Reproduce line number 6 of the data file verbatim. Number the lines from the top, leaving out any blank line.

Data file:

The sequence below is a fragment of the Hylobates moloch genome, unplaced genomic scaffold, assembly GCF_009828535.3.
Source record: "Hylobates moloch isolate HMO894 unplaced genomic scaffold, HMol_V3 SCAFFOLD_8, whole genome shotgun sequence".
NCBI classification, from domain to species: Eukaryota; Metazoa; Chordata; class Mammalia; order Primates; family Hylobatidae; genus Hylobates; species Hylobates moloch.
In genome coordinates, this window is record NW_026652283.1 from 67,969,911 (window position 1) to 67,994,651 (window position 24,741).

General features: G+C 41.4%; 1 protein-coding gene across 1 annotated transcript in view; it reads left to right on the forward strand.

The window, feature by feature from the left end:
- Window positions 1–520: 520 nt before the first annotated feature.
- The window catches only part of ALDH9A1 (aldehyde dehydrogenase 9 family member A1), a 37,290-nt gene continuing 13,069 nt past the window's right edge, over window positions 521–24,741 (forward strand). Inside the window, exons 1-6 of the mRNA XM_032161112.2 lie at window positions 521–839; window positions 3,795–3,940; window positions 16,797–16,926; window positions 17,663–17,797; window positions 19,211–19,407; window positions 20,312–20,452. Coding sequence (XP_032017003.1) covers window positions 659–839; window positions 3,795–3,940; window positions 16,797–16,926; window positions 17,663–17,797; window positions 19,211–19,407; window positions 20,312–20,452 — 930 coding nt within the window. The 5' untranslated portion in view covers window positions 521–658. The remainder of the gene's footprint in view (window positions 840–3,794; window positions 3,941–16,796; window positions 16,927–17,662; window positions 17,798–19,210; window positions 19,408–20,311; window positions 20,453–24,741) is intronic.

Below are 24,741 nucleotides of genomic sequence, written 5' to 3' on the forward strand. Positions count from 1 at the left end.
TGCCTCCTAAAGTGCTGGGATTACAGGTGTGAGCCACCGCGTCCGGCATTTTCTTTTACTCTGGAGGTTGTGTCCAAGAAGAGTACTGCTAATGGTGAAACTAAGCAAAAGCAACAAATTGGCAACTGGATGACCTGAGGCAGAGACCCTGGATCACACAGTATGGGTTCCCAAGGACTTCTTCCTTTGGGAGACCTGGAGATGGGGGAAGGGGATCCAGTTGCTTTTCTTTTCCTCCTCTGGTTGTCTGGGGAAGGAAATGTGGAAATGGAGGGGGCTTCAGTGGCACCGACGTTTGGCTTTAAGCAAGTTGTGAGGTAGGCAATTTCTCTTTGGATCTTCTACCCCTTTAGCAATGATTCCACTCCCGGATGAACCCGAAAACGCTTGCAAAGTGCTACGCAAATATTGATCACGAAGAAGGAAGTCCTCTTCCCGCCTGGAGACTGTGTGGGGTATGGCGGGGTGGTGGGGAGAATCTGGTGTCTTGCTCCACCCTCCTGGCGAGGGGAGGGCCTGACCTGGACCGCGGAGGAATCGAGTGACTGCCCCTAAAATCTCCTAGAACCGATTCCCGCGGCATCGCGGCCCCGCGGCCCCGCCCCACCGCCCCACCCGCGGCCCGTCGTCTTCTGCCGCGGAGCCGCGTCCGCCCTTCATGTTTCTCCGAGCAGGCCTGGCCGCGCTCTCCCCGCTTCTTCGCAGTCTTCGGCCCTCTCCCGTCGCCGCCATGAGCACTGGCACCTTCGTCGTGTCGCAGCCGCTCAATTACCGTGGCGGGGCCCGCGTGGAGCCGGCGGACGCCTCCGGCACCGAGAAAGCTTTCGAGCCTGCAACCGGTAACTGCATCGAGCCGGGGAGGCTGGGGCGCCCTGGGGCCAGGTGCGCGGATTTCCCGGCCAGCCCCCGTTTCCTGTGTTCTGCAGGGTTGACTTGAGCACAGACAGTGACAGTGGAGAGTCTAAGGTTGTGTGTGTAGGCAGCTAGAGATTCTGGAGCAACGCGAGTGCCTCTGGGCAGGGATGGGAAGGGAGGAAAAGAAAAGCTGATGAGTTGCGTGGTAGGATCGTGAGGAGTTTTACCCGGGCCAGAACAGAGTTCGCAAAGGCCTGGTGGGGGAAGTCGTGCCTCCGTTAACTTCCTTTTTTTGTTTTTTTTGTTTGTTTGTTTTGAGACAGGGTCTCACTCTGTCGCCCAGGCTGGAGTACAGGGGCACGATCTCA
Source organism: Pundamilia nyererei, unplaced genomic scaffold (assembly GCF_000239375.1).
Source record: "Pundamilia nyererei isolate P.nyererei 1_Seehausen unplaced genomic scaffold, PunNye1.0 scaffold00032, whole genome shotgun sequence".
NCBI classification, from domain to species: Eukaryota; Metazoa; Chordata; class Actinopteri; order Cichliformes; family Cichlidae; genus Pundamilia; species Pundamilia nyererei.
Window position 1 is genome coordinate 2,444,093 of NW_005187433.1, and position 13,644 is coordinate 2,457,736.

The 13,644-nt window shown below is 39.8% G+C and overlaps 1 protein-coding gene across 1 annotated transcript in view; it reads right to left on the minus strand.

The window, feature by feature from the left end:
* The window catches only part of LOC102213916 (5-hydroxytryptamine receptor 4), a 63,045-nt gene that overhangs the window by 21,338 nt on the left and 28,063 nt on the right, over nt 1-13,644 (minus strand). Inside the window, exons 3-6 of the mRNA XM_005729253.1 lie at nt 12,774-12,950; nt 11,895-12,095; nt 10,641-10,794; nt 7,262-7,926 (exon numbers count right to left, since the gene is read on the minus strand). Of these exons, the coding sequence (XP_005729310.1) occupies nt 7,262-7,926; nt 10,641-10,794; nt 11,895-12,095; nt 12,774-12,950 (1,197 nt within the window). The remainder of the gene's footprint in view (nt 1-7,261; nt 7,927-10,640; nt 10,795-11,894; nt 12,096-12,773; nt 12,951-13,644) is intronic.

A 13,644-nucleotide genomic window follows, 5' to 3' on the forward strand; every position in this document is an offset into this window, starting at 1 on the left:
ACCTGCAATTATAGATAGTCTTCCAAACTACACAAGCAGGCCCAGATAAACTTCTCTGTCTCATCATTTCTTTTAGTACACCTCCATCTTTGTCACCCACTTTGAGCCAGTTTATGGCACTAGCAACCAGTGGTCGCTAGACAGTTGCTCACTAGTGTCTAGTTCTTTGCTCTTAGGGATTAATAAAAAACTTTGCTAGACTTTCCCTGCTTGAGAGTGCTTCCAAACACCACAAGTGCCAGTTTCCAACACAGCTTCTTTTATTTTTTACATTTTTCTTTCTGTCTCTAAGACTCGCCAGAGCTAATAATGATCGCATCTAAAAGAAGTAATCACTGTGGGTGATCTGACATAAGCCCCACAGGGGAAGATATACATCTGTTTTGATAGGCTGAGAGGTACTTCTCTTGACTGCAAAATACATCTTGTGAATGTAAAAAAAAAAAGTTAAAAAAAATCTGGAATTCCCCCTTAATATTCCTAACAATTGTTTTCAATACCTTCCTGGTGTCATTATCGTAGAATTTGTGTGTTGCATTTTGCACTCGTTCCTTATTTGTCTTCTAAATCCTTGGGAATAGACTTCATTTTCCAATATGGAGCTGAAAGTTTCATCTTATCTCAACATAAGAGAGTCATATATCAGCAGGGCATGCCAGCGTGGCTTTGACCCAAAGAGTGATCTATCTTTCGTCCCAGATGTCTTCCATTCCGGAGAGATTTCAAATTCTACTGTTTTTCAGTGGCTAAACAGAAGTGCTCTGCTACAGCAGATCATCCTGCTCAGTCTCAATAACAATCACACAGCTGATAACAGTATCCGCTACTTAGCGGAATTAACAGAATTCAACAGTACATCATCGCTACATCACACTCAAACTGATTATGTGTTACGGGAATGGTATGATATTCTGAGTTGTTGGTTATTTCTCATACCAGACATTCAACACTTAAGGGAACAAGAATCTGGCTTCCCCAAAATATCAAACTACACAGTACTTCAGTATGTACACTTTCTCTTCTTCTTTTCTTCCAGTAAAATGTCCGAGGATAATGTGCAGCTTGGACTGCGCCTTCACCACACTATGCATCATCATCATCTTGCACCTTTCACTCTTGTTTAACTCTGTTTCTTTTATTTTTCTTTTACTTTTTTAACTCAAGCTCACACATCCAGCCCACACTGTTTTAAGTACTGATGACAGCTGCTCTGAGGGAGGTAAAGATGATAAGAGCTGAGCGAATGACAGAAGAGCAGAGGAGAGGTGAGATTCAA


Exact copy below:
The window, feature by feature from the left end: